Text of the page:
This is another double post; days four and five on the WHW. A grand total of three photographs from day four given the absolutely atrocious weather. Cold, wet and muddy combined with uncountable numbers of midges. I’m fairly comfortable with flying insects given my years spent silviculture surveying out in the hinterlands of Northern BC…however these Scottish midges are certainly something else. Definitely heed the warnings. Despite anyone’s apparent mosquito/blackfly hardiness, these midges will make life difficult for the unprepared. Even with a good headnet and copious amounts of quality 70% pure DEET, the midges will find their way into just about everything. Cooking while battling midges, rain and mud bring a whole new definition of miserable.
About 5KM outside of Strathfillian Farms is the town of Tydrum. Unlike the many ‘villages’ one passes through while on the WHW, Tyndrum is a full-service town. A stop on one of the national highways, this is pretty much the last spot to grab any kind of supplies before one reaches Kinlochleven, which is a further 2 days down the trail. While there are a few pubs (Bridge of Orchy, Inveroran and Kings House, they don’t sell much other than beer and pub food…which isn’t necessarily a bad thing. The beer and meat pie at the Kings House Hotel was certainly welcome after a day of marching through Rannoch Moor.
Passing through Mam Carriagh on the way to Inveroran, about 15KM out of Tyndrum
Inveroran is essentially a hotel with a small pub/cafe. I camped just down the road near the old bridge.
Essential midge armour.
Fortunately day five saw some decent weather. This is luck in it’s purest form, given that this section of the WHW is considered to one of the most scenic. Truly isolated and wild with nothing but the 300 year old military road winding through the moors.
Pushing 300 years old, the cobbled military road provides a rather rough walking surface with the uneven cobble rock making ones’ ankle run through a serious range of motions. I would often make use of the non-cobbled sections, choosing to suffer the mud rather than the cobbles. Generally in very good shape, the military road receives periodic maintenance from a volunteer group of WHW ramblers. It was on this section that I lost my old trusty bush hat I bought in Mongolia in 2006. The hat had travelled with me everywhere post-Mongolia. I managed to acquire some kind of tendonitis (my first ever trekking injury) and my right food was killing me. This required me to stop rather frequently to readjust my boot lacing in a vain search for some kind of sweet spot where my Achilles heel didn’t feel like it was being ripped apart. It was during one of these readjustment breaks that I forgot to pick my hat up. I didn’t notice it was gone until several KM down the road. Bummer.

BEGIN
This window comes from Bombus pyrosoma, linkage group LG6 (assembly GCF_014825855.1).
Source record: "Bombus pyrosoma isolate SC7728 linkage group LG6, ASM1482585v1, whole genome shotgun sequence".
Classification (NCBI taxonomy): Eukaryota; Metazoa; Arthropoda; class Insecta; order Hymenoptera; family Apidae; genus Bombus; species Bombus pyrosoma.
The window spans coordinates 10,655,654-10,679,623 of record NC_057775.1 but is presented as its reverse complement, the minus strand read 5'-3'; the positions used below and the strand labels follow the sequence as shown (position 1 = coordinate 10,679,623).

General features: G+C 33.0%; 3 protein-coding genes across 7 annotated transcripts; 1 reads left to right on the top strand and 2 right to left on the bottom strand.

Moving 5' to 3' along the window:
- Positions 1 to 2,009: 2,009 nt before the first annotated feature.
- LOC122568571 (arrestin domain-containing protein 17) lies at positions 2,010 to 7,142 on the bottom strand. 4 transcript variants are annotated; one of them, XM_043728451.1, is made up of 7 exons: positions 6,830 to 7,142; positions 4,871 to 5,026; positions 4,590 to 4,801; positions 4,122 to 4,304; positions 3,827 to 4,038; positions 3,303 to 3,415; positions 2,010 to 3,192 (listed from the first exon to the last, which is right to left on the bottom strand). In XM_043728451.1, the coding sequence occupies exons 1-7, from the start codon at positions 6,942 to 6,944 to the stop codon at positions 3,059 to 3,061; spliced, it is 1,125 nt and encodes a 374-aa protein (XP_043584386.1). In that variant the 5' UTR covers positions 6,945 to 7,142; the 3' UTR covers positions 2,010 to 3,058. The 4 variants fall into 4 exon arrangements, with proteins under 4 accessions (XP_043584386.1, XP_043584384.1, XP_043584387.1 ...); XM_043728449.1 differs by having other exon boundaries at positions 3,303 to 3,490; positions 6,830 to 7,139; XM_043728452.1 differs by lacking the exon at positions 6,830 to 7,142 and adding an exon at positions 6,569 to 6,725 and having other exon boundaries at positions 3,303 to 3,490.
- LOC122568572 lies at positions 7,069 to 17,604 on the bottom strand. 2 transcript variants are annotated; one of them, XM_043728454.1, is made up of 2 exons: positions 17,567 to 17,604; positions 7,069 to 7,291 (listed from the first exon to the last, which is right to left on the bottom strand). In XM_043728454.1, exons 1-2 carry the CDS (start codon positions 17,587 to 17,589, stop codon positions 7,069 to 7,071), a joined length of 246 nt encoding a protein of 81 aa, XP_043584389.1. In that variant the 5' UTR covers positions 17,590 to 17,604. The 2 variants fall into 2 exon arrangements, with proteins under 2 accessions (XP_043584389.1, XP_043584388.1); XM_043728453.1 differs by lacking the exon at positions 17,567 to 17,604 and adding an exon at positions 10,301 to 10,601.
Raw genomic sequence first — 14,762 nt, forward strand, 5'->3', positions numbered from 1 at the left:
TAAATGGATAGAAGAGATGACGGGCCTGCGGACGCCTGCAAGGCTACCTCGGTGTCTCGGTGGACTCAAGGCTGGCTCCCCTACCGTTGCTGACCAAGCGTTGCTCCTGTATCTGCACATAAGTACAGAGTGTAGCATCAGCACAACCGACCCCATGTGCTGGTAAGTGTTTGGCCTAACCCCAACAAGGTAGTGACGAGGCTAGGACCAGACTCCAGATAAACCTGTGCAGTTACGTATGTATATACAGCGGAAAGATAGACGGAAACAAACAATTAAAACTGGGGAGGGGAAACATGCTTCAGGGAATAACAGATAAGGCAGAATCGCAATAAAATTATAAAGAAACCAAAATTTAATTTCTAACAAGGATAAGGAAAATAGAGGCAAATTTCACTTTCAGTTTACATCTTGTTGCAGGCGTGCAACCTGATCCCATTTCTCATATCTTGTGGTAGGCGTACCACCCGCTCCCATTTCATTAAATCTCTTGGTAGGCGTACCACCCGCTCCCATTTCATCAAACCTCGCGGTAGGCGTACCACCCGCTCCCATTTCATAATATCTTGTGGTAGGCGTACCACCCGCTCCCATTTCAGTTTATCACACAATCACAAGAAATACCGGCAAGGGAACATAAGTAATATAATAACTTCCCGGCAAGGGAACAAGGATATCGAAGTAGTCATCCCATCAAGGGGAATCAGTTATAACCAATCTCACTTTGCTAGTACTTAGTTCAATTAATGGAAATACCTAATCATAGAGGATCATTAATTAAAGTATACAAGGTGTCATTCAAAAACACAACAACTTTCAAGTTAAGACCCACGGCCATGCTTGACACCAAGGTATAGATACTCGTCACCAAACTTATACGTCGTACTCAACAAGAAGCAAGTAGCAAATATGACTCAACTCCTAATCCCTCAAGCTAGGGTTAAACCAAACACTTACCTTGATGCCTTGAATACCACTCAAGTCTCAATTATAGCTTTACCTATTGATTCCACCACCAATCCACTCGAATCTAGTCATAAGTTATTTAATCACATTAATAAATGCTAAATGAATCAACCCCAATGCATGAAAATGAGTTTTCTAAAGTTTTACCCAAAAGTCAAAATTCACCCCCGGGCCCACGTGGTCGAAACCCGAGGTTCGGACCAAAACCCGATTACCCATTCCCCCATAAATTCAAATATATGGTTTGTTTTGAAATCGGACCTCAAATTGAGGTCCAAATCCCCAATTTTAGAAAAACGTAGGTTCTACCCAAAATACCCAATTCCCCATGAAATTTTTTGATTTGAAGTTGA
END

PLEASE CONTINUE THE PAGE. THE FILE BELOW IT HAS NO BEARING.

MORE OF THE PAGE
This is probably one of my favourite shots of the trek, looking west from the Ba Bridge (the only real landmark within the moor)
Just over the summit and down into Glen Coe. Highway A82 is running through the middle of the Glen, with Kings House about half way through the photo.
Probably one of the most recognizable mountains in Scotland, Buachaille Etive Mòr is impossible to miss while walking into our out of the Kings House Hotel. At 1,021m, it’s one of the larger peaks in the Highlands. The pub within the Kings House Hotel is plastered with mountaineering photographs and paraphernalia, many of which showcases the story of the long and storied mountaineering traditions in the Highlands.
Looking back down Glen Coe towards Kings House. The base of the ski resort can be seen in the far right of the photo.
My campsite for the night near Altnafeadh. I couldn’t find much information on Altnafeadh, other than it appears to be a clump of timber in the otherwise bare Glen Coe. A few shacks, but no apparent permanent residents. Judging by the number of vehicles randomly parked everywhere, it appears to be some sort of base camp for climbers and trekkers as they move into the highlands.